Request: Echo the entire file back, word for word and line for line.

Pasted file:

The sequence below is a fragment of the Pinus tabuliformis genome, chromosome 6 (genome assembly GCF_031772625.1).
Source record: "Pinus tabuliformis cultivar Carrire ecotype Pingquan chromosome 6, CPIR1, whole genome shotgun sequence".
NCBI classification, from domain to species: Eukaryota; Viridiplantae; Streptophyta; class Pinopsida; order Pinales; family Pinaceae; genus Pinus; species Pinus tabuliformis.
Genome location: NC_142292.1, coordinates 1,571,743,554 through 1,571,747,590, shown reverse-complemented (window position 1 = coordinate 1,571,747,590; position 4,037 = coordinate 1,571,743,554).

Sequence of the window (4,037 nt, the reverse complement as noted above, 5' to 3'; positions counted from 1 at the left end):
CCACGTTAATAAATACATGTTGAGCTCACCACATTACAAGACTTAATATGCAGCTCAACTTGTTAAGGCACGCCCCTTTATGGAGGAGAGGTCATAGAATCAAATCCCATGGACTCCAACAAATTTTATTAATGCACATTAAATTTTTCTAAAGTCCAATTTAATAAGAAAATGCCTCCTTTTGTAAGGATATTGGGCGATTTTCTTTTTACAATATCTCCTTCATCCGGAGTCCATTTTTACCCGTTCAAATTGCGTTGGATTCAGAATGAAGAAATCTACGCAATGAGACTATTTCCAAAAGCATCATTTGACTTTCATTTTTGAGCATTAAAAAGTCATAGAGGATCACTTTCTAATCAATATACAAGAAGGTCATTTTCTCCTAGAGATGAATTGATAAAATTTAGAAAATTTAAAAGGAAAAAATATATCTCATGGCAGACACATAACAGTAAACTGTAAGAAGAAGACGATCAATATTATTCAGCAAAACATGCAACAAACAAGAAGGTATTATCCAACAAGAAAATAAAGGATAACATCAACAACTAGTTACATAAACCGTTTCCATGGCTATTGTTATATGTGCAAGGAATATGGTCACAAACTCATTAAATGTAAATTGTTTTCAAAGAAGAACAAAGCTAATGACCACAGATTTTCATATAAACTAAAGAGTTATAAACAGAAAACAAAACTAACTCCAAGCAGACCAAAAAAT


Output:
The sequence below is a fragment of the Pinus tabuliformis genome, chromosome 6 (genome assembly GCF_031772625.1).
Source record: "Pinus tabuliformis cultivar Carrire ecotype Pingquan chromosome 6, CPIR1, whole genome shotgun sequence".
NCBI classification, from domain to species: Eukaryota; Viridiplantae; Streptophyta; class Pinopsida; order Pinales; family Pinaceae; genus Pinus; species Pinus tabuliformis.
Genome location: NC_142292.1, coordinates 1,571,743,554 through 1,571,747,590, shown reverse-complemented (window position 1 = coordinate 1,571,747,590; position 4,037 = coordinate 1,571,743,554).

Sequence of the window (4,037 nt, the reverse complement as noted above, 5' to 3'; positions counted from 1 at the left end):
CCACGTTAATAAATACATGTTGAGCTCACCACATTACAAGACTTAATATGCAGCTCAACTTGTTAAGGCACGCCCCTTTATGGAGGAGAGGTCATAGAATCAAATCCCATGGACTCCAACAAATTTTATTAATGCACATTAAATTTTTCTAAAGTCCAATTTAATAAGAAAATGCCTCCTTTTGTAAGGATATTGGGCGATTTTCTTTTTACAATATCTCCTTCATCCGGAGTCCATTTTTACCCGTTCAAATTGCGTTGGATTCAGAATGAAGAAATCTACGCAATGAGACTATTTCCAAAAGCATCATTTGACTTTCATTTTTGAGCATTAAAAAGTCATAGAGGATCACTTTCTAATCAATATACAAGAAGGTCATTTTCTCCTAGAGATGAATTGATAAAATTTAGAAAATTTAAAAGGAAAAAATATATCTCATGGCAGACACATAACAGTAAACTGTAAGAAGAAGACGATCAATATTATTCAGCAAAACATGCAACAAACAAGAAGGTATTATCCAACAAGAAAATAAAGGATAACATCAACAACTAGTTACATAAACCGTTTCCATGGCTATTGTTATATGTGCAAGGAATATGGTCACAAACTCATTAAATGTAAATTGTTTTCAAAGAAGAACAAAGCTAATGACCACAGATTTTCATATAAACTAAAGAGTTATAAACAGAAAACAAAACTAACTCCAAGCAGACCAAAAAAT